Most of the foods we eat, whatever their total pH value, deliver an acid or an alkaline base into the blood. This happens after food has been metabolized after digestion. So the big question is: Are acid-producing foods detrimental to our general health?
There are many theories out there; some that support the several varieties of alkaline diets. But the basic principle we should all keep in mind while learning about pH balance, is that a normal healthy body will do all in its power to keep a slightly alkaline pH balance in the blood no matter what we eat.
What this article will do is explain the basics of what the acid/alkaline balance in your body is, and how helping the body function normally at keeping this balance without much effort can have positive health-enhancing effects.
pH means power of hydrogen. A low pH indicates a high concentration of hydronium ions, while a high pH indicates a low concentration.
In pure water, there is an equal number of hydroxide and hydronium ions, so it has a neutral pH of 7. A pH value less than 7 indicates an acidic solution, and a pH value more than 7 indicates a basic solution.
The pH of different cellular compartments, body fluids, and organs is usually tightly regulated in a process called acid-base homeostasis.
The pH of blood is usually slightly basic with a value of pH 7.365. This value is often referred to as physiological pH in biology and medicine.
Plaque can create a local acidic environment that can result in tooth decay by demineralisation. Enzymes and other proteins have an optimum pH range and can become inactivated or denatured outside this range.
The most common disorder in acid-base homeostasis is acidosis, which means an acid overload in the body, generally defined by pH falling below 7.35.
Our bodies have an intricate system of checks and balances to keep its pH in a normal and healthy range: 7.35 to 7.45. The body's acid-base balance is rigidly coordinated. Several buffering agents that reversibly bind hydrogen ions and impede any change in pH exist. Extracellular buffers include bicarbonate and ammonia, whereas proteins and phosphate act as intracellular buffers. The bicarbonate buffering system is especially key.
- The main reason we become acid is from failed digestion of protein, due to bad food combining and subsequent toxicity. When protein breaks down in our bodies, it breaks down into strong acids. In their passage through the kidneys these strong acids must be neutralized by a basic mineral into a neutral salt so as not to burn our kidneys. This process robs the body of essential minerals typical diets don't provide.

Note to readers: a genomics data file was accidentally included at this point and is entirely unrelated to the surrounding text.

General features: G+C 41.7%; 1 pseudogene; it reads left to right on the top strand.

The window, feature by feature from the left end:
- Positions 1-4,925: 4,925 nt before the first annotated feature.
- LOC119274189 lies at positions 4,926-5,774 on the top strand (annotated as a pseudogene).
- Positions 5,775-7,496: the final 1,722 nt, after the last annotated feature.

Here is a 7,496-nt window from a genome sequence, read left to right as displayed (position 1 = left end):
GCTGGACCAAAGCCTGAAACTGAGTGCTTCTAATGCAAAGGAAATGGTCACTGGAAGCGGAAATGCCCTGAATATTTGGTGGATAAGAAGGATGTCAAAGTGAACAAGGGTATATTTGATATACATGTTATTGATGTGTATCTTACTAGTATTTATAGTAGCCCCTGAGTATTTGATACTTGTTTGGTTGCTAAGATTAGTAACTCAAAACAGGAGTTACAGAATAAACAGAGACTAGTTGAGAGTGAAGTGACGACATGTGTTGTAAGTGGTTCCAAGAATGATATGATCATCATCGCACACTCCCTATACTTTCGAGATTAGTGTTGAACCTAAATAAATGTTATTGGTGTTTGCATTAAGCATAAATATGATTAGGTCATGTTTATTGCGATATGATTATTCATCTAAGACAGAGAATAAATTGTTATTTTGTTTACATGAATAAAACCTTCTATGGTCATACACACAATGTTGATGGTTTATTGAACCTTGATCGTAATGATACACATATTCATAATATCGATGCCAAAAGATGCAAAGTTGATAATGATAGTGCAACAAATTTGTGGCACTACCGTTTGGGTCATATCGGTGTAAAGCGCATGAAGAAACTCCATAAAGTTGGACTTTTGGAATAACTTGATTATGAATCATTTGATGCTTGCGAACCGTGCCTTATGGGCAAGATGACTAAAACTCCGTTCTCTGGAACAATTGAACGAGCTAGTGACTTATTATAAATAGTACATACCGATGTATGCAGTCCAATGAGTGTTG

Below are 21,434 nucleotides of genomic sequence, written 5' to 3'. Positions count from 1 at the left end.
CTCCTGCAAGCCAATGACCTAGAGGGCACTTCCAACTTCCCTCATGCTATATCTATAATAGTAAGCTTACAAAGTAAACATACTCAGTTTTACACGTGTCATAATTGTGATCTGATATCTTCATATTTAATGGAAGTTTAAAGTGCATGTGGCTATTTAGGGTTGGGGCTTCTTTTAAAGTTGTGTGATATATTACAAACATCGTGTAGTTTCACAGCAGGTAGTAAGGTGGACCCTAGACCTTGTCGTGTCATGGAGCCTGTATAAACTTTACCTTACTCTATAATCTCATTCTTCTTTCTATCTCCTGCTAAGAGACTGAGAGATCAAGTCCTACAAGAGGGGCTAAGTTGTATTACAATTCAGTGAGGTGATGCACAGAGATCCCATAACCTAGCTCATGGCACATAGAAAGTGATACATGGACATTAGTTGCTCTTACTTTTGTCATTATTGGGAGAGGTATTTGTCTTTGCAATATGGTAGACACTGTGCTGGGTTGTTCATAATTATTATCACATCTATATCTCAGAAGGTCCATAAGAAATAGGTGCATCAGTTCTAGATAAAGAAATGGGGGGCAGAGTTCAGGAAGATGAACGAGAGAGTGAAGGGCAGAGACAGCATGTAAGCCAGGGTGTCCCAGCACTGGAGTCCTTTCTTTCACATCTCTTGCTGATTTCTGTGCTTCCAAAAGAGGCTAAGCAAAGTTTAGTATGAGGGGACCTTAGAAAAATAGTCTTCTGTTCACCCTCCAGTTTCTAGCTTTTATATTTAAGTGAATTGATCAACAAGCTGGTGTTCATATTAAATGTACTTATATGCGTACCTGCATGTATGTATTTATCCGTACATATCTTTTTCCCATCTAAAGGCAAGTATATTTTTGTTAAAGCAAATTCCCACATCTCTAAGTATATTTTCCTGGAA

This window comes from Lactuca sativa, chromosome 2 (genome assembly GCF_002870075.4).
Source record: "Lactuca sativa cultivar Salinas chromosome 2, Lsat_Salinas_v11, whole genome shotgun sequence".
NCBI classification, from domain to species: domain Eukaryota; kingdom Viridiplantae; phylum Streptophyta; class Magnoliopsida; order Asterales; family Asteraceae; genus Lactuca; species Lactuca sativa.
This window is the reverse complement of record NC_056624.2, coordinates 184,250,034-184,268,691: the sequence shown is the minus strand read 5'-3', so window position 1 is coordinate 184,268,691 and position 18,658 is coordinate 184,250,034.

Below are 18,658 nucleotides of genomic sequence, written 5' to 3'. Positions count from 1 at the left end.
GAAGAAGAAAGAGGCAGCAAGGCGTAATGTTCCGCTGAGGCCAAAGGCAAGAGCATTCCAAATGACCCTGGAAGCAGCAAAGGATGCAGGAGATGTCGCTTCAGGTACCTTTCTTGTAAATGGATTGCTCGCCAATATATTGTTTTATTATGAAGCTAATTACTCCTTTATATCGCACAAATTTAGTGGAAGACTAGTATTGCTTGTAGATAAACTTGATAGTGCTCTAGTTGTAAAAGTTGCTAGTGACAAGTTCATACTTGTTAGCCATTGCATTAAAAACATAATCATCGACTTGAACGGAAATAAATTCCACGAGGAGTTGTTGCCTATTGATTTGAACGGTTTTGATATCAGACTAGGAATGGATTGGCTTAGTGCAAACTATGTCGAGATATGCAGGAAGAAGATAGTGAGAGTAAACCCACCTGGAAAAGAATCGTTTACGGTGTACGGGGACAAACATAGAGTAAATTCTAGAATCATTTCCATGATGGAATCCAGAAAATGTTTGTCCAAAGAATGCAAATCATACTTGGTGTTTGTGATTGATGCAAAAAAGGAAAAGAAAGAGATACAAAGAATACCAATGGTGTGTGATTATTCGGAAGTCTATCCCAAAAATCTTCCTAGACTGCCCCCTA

- We can limit the loss of base minerals, caused by the excess protein acids we consume, by either cutting down on protein consumption or by replacing the minerals. These lost base minerals can be replaced by eating raw fruits and vegetables, or by right mineral supplementation.
- Hyperacidic tendencies and symptoms include cold sores, herpes, arthritis, rheumatic conditions, parasites, cancer, candida, insomnia, headaches and migraines, water retention, bladder infections, constipation or diarrhea, teeth sensitivity, burning sensations, ulcers (also bacteria related), hypotension, stress, cravings for certain foods, allergies, asthma, skin disorders of all types and gastric problems.
- Weak acids like the acetic acid in vinegar, and the acids in most fruits and especially lemons, contain lots of minerals which are basic, along with their weak acid part. The weak acid part combines with water and is converted into carbonic acid which then breaks apart into carbon dioxide and water. You breathe out the carbon dioxide and pass the water out through your kidneys. The minerals remain behind to replenish deficient minerals so in fact these weak acids in the end, alkalize your body by supplying more minerals to it.
Other articles in this series:
- Food world
- Organic foods
- The Alkaline Food Chart; Acid/Alkaline Diet.
- How We Become Acid; Dennis Myers, M.D., Robert Miller, D.C.
- Physiological Realities of Acid/Alkaline Diets; Jake Psenka, ND.
- Alkaline Diets and Cancer: Fact or Fiction?; Stephanie Vangsness, R.D., L.D.N.
- Medical Physiology: A Cellular And Molecular Approach; Boron, Walter, Elsevier/Saunders.
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